In the August of 1792 the East Indiaman Winterton, with her precious cargo of 300,000 silver dollars, was wrecked on a reef off Madagascar. As the ship broke up, the 300 crew and passengers clung to pieces of wreckage, eventually to be washed up, exhausted, on the beach. More than 40 of them perished in the surf. John Dale, the second senior surviving officer, rigged up the ship's yawl and set off with six officers to fetch help. But his efforts were marred by tragedy and misfortune. By the time he returned, alone, seven months later malaria had wiped out almost half the original survivors. And their ill luck did not stop there. War had since broken out between England and France, and on route to Madras the group was captured and imprisoned on Mauritius before finally gaining passage to India, while Dale himself was impressed into service on a French privateer, liberated by the Dutch and then taken prisoner again by the French, before reaching English shores more than two years after he had first set sail. Jean Hood has chronicled a fascinating episode in maritime history, which has all the more resonance for being rooted in the quiet heroism, the dignity, the suffering and courage of the sailors and passengers, men, women and children whose fate it was to board the 'doomed' Winterton.Biografía del autor:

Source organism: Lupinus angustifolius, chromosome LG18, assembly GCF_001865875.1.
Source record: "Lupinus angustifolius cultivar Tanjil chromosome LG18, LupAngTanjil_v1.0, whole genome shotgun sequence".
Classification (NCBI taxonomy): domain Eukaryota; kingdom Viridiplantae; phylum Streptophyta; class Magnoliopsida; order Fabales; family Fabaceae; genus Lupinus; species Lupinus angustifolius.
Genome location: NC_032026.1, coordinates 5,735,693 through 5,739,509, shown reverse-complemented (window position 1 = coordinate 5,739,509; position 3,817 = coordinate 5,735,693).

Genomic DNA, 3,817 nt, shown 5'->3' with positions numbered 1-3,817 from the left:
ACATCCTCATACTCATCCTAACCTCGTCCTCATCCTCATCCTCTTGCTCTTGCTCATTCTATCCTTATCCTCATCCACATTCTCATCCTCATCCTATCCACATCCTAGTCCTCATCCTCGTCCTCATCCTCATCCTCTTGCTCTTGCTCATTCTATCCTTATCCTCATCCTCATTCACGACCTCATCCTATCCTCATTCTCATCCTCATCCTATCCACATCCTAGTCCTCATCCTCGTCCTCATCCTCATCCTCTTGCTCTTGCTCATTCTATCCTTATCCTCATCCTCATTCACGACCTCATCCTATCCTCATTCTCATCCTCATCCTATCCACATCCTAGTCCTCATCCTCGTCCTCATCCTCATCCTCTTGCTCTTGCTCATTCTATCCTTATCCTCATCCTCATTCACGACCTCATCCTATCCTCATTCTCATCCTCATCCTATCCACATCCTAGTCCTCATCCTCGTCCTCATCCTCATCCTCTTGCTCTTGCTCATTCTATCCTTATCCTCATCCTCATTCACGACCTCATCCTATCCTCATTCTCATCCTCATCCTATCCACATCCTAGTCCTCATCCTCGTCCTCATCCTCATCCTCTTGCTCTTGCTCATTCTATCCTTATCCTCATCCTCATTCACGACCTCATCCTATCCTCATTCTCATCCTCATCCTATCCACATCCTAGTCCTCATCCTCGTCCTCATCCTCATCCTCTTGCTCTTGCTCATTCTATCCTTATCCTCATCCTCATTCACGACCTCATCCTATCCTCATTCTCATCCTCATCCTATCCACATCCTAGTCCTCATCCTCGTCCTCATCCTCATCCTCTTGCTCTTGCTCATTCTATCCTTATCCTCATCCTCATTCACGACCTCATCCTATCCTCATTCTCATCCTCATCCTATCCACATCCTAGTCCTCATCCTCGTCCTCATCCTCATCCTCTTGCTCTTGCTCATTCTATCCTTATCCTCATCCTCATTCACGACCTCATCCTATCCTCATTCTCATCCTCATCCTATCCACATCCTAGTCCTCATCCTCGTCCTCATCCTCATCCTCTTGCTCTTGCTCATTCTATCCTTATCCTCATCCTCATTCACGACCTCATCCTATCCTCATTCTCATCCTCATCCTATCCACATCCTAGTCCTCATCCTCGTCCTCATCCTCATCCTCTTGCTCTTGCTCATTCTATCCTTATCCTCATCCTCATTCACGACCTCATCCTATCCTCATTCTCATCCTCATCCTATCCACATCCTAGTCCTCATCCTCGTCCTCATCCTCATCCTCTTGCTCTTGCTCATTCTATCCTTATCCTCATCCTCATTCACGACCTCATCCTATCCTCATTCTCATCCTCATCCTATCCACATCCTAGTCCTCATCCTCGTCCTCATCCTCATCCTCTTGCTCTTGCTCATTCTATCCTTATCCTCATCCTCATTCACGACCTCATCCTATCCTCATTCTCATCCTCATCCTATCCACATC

Jean Hood has chronicled a fascinating episode in maritime history, rooted in the quiet heroism, dignity, suffering and courage of the sailors and passengers on the Winterton. She came across the episode while researching into the East India Company.
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